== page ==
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Brits waste billions of unused foreign currency after holidays

Written by: Emma Lunn
Holidaymakers return with an average of £90 in foreign currency after each trip, according to WeSwap.

About £819m of foreign currency is sitting in coin-jars and piggy banks across the UK, according to peer-to-peer travel money provider WeSwap.

The site says Brits are “a nation of currency hoarders” and says the cash could be spent on future trips.

A survey by the site found that 60 per cent of travellers – about 27.1 million people – over budget when calculating the amount of cash they need on holiday. The result is that a total of £2.5bn in foreign currency comes home with us unused.

Two thirds (65 per cent) of holidaymakers say they are currently hoarding excess currency from previous trips abroad. A third (31 per cent) of people store excess currency in piggy-banks, coin jars and boxes under the bed.

WeSwap found Brits typically return from a holiday with £90 in foreign currency. The most popular way to use this money is to put it towards another trip, with 27 per cent of people doing this.

One in five (19 per cent) spend their leftover currency at duty free while 10 per cent buy gifts or souvenirs. Regional food specialties, fridge magnets, chocolates for the office and novelty souvenirs are Brits’ favourite gifts and souvenirs.

Less than one in 10 (9 per cent) of holidaymakers change their foreign cash back into British pounds.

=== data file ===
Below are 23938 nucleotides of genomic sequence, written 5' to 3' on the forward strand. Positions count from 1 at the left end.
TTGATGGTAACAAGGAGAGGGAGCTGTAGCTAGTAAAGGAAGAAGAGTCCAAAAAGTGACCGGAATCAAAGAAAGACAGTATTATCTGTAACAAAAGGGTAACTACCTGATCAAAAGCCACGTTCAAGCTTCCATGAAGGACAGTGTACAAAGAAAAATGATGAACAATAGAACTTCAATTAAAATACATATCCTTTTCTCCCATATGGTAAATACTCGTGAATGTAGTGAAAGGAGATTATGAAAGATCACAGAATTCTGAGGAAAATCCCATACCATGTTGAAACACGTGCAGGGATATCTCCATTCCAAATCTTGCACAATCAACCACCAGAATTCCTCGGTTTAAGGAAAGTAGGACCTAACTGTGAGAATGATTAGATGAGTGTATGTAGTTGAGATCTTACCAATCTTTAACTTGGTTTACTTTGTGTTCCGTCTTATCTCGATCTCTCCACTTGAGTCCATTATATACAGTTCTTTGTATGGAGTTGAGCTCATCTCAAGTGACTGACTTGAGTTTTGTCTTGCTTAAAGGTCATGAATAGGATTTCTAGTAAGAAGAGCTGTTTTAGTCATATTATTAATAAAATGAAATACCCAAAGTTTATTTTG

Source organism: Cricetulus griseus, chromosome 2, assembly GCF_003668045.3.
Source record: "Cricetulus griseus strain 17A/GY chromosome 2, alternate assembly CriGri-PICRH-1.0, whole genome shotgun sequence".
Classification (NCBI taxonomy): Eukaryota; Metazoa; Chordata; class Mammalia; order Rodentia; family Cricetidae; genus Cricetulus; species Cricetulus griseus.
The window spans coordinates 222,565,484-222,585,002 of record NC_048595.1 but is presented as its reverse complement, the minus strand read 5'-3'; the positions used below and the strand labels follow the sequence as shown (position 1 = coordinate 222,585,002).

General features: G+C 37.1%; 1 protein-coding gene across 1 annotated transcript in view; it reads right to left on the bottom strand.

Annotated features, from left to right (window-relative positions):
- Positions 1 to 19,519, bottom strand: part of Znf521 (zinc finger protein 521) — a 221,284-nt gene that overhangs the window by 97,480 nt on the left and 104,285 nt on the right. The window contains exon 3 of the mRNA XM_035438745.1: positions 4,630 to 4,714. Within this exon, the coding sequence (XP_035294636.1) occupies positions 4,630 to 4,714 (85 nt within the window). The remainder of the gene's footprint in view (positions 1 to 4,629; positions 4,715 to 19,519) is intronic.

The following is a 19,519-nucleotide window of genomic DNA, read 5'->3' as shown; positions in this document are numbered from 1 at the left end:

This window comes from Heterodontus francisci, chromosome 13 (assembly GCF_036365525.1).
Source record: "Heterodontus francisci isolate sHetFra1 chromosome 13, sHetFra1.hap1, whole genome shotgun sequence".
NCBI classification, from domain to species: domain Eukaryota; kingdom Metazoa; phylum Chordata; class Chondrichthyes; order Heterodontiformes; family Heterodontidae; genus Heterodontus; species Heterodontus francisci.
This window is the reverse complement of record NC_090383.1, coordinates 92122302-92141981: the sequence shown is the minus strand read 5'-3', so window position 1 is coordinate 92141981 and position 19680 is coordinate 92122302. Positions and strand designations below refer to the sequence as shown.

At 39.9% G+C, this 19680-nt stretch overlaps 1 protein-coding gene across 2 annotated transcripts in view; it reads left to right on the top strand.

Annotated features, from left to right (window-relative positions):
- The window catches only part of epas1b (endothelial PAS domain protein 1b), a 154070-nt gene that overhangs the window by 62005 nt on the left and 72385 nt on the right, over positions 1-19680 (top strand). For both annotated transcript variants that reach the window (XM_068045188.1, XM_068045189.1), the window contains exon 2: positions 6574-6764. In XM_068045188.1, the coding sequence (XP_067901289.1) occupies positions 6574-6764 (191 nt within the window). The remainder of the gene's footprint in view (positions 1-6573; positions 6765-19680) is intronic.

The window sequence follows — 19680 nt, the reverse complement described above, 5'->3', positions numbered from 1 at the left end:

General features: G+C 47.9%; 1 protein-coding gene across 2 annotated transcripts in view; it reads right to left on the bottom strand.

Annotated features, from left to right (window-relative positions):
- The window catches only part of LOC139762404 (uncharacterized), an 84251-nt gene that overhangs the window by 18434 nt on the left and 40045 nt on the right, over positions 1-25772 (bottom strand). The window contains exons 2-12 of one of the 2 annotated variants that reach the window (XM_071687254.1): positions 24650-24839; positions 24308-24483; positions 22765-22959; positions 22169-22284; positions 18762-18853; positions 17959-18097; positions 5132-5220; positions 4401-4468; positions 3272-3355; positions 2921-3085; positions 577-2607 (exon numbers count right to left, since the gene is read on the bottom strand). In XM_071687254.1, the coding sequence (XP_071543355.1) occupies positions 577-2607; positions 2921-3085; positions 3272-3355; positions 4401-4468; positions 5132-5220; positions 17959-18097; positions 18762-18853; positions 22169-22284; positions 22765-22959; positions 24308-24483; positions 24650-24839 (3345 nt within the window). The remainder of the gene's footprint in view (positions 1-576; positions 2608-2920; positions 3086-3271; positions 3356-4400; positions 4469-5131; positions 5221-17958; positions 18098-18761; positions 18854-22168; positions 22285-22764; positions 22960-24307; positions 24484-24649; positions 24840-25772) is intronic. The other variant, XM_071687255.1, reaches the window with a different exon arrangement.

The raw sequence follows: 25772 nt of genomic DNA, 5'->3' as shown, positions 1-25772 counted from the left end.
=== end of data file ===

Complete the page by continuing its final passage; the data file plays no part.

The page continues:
Jared Jesner,  CEO of WeSwap, said: “Holidays are more often than not the biggest event of the year for British families, however, there are many hidden costs that arise when abroad which many holidaymakers may not think about – and this can prove to be costly.

“Our research confirms that a huge amount of money goes to waste every year, but holidaymakers – especially those who are going away for the October half-term – should rest assured that there are ways to ensure their hard earned money stretches as far as possible. For example, buy back services allow customers to return excess currency and swap it back into pounds – this is particularly useful as the pound’s value has been so inconsistent recently. Swapping holiday currency back to Sterling may get you more money than you first thought.

“Also, it is worth bearing in mind that it is best to find free ATMs while abroad. You can also avoid further charges by withdrawing more money less often. And if an ATM or merchant asks if you want to be charged in the local currency, always say yes.”

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